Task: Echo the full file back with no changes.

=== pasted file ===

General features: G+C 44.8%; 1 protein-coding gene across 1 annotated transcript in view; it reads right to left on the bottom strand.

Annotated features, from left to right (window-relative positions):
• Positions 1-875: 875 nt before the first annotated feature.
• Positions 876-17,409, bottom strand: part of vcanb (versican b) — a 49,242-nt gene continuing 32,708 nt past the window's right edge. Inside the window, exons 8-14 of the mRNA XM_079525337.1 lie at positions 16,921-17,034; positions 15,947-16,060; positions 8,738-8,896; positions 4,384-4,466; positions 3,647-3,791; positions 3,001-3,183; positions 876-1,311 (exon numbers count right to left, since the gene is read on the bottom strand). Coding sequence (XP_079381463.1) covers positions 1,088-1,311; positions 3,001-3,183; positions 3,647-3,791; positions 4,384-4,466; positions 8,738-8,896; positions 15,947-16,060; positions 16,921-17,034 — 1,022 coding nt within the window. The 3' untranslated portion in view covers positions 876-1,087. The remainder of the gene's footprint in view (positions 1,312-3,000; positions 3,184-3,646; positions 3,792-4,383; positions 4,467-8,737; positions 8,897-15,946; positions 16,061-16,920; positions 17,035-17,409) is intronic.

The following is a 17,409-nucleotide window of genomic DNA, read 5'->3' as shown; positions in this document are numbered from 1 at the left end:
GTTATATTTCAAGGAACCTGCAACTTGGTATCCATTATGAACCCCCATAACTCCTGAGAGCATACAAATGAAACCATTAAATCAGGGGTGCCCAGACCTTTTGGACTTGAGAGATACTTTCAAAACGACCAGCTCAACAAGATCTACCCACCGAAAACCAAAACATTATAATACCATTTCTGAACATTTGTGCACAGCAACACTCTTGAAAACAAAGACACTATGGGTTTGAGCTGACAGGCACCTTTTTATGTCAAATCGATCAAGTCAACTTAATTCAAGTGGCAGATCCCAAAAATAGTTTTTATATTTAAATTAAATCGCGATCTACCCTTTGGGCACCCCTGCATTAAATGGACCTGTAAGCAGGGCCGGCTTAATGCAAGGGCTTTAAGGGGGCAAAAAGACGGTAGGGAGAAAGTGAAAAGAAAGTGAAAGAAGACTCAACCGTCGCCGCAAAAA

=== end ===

General features: G+C 44.8%; 1 protein-coding gene across 1 annotated transcript in view; it reads right to left on the bottom strand.

Annotated features, from left to right (window-relative positions):
• Positions 1-875: 875 nt before the first annotated feature.
• Positions 876-17,409, bottom strand: part of vcanb (versican b) — a 49,242-nt gene continuing 32,708 nt past the window's right edge. Inside the window, exons 8-14 of the mRNA XM_079525337.1 lie at positions 16,921-17,034; positions 15,947-16,060; positions 8,738-8,896; positions 4,384-4,466; positions 3,647-3,791; positions 3,001-3,183; positions 876-1,311 (exon numbers count right to left, since the gene is read on the bottom strand). Coding sequence (XP_079381463.1) covers positions 1,088-1,311; positions 3,001-3,183; positions 3,647-3,791; positions 4,384-4,466; positions 8,738-8,896; positions 15,947-16,060; positions 16,921-17,034 — 1,022 coding nt within the window. The 3' untranslated portion in view covers positions 876-1,087. The remainder of the gene's footprint in view (positions 1,312-3,000; positions 3,184-3,646; positions 3,792-4,383; positions 4,467-8,737; positions 8,897-15,946; positions 16,061-16,920; positions 17,035-17,409) is intronic.

The following is a 17,409-nucleotide window of genomic DNA, read 5'->3' as shown; positions in this document are numbered from 1 at the left end:
GTTATATTTCAAGGAACCTGCAACTTGGTATCCATTATGAACCCCCATAACTCCTGAGAGCATACAAATGAAACCATTAAATCAGGGGTGCCCAGACCTTTTGGACTTGAGAGATACTTTCAAAACGACCAGCTCAACAAGATCTACCCACCGAAAACCAAAACATTATAATACCATTTCTGAACATTTGTGCACAGCAACACTCTTGAAAACAAAGACACTATGGGTTTGAGCTGACAGGCACCTTTTTATGTCAAATCGATCAAGTCAACTTAATTCAAGTGGCAGATCCCAAAAATAGTTTTTATATTTAAATTAAATCGCGATCTACCCTTTGGGCACCCCTGCATTAAATGGACCTGTAAGCAGGGCCGGCTTAATGCAAGGGCTTTAAGGGGGCAAAAAGACGGTAGGGAGAAAGTGAAAAGAAAGTGAAAGAAGACTCAACCGTCGCCGCAAAAA